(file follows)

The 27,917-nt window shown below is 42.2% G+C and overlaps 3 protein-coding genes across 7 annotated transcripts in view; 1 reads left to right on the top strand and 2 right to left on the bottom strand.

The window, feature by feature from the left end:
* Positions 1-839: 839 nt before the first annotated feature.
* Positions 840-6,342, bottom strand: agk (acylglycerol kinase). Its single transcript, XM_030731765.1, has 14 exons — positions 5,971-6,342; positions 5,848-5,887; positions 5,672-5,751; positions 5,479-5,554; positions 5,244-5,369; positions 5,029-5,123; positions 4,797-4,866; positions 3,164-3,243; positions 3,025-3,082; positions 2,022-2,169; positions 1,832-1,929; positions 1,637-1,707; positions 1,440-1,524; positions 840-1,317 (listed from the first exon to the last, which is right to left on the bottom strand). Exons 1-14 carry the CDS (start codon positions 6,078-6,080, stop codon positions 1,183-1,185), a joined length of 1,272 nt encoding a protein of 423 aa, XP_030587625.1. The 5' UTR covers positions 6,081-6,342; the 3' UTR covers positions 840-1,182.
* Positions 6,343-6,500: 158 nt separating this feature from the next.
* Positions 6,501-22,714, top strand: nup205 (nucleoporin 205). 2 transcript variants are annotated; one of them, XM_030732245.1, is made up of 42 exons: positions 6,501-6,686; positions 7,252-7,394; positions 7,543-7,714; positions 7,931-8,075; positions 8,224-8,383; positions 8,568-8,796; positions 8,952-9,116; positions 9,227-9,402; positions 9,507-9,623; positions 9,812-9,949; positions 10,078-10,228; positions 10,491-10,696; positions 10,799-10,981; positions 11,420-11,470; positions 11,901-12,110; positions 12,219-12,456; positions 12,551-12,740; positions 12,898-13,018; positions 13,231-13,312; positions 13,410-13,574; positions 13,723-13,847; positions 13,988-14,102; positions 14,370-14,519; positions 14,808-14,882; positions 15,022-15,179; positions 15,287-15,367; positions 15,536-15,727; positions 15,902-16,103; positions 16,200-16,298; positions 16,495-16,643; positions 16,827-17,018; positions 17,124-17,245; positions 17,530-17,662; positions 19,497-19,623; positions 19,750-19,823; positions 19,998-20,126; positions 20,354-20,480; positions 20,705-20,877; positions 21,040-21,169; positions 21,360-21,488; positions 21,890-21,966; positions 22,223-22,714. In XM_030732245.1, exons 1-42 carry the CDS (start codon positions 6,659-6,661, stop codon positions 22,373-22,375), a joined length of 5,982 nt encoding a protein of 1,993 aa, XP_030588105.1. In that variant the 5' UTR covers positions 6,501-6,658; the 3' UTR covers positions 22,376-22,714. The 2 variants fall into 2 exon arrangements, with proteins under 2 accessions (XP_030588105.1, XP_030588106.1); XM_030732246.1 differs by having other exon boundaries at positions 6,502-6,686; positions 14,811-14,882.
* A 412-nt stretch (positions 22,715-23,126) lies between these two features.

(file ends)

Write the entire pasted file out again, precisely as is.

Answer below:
The 27,917-nt window shown below is 42.2% G+C and overlaps 3 protein-coding genes across 7 annotated transcripts in view; 1 reads left to right on the top strand and 2 right to left on the bottom strand.

The window, feature by feature from the left end:
* Positions 1-839: 839 nt before the first annotated feature.
* Positions 840-6,342, bottom strand: agk (acylglycerol kinase). Its single transcript, XM_030731765.1, has 14 exons — positions 5,971-6,342; positions 5,848-5,887; positions 5,672-5,751; positions 5,479-5,554; positions 5,244-5,369; positions 5,029-5,123; positions 4,797-4,866; positions 3,164-3,243; positions 3,025-3,082; positions 2,022-2,169; positions 1,832-1,929; positions 1,637-1,707; positions 1,440-1,524; positions 840-1,317 (listed from the first exon to the last, which is right to left on the bottom strand). Exons 1-14 carry the CDS (start codon positions 6,078-6,080, stop codon positions 1,183-1,185), a joined length of 1,272 nt encoding a protein of 423 aa, XP_030587625.1. The 5' UTR covers positions 6,081-6,342; the 3' UTR covers positions 840-1,182.
* Positions 6,343-6,500: 158 nt separating this feature from the next.
* Positions 6,501-22,714, top strand: nup205 (nucleoporin 205). 2 transcript variants are annotated; one of them, XM_030732245.1, is made up of 42 exons: positions 6,501-6,686; positions 7,252-7,394; positions 7,543-7,714; positions 7,931-8,075; positions 8,224-8,383; positions 8,568-8,796; positions 8,952-9,116; positions 9,227-9,402; positions 9,507-9,623; positions 9,812-9,949; positions 10,078-10,228; positions 10,491-10,696; positions 10,799-10,981; positions 11,420-11,470; positions 11,901-12,110; positions 12,219-12,456; positions 12,551-12,740; positions 12,898-13,018; positions 13,231-13,312; positions 13,410-13,574; positions 13,723-13,847; positions 13,988-14,102; positions 14,370-14,519; positions 14,808-14,882; positions 15,022-15,179; positions 15,287-15,367; positions 15,536-15,727; positions 15,902-16,103; positions 16,200-16,298; positions 16,495-16,643; positions 16,827-17,018; positions 17,124-17,245; positions 17,530-17,662; positions 19,497-19,623; positions 19,750-19,823; positions 19,998-20,126; positions 20,354-20,480; positions 20,705-20,877; positions 21,040-21,169; positions 21,360-21,488; positions 21,890-21,966; positions 22,223-22,714. In XM_030732245.1, exons 1-42 carry the CDS (start codon positions 6,659-6,661, stop codon positions 22,373-22,375), a joined length of 5,982 nt encoding a protein of 1,993 aa, XP_030588105.1. In that variant the 5' UTR covers positions 6,501-6,658; the 3' UTR covers positions 22,376-22,714. The 2 variants fall into 2 exon arrangements, with proteins under 2 accessions (XP_030588105.1, XP_030588106.1); XM_030732246.1 differs by having other exon boundaries at positions 6,502-6,686; positions 14,811-14,882.
* A 412-nt stretch (positions 22,715-23,126) lies between these two features.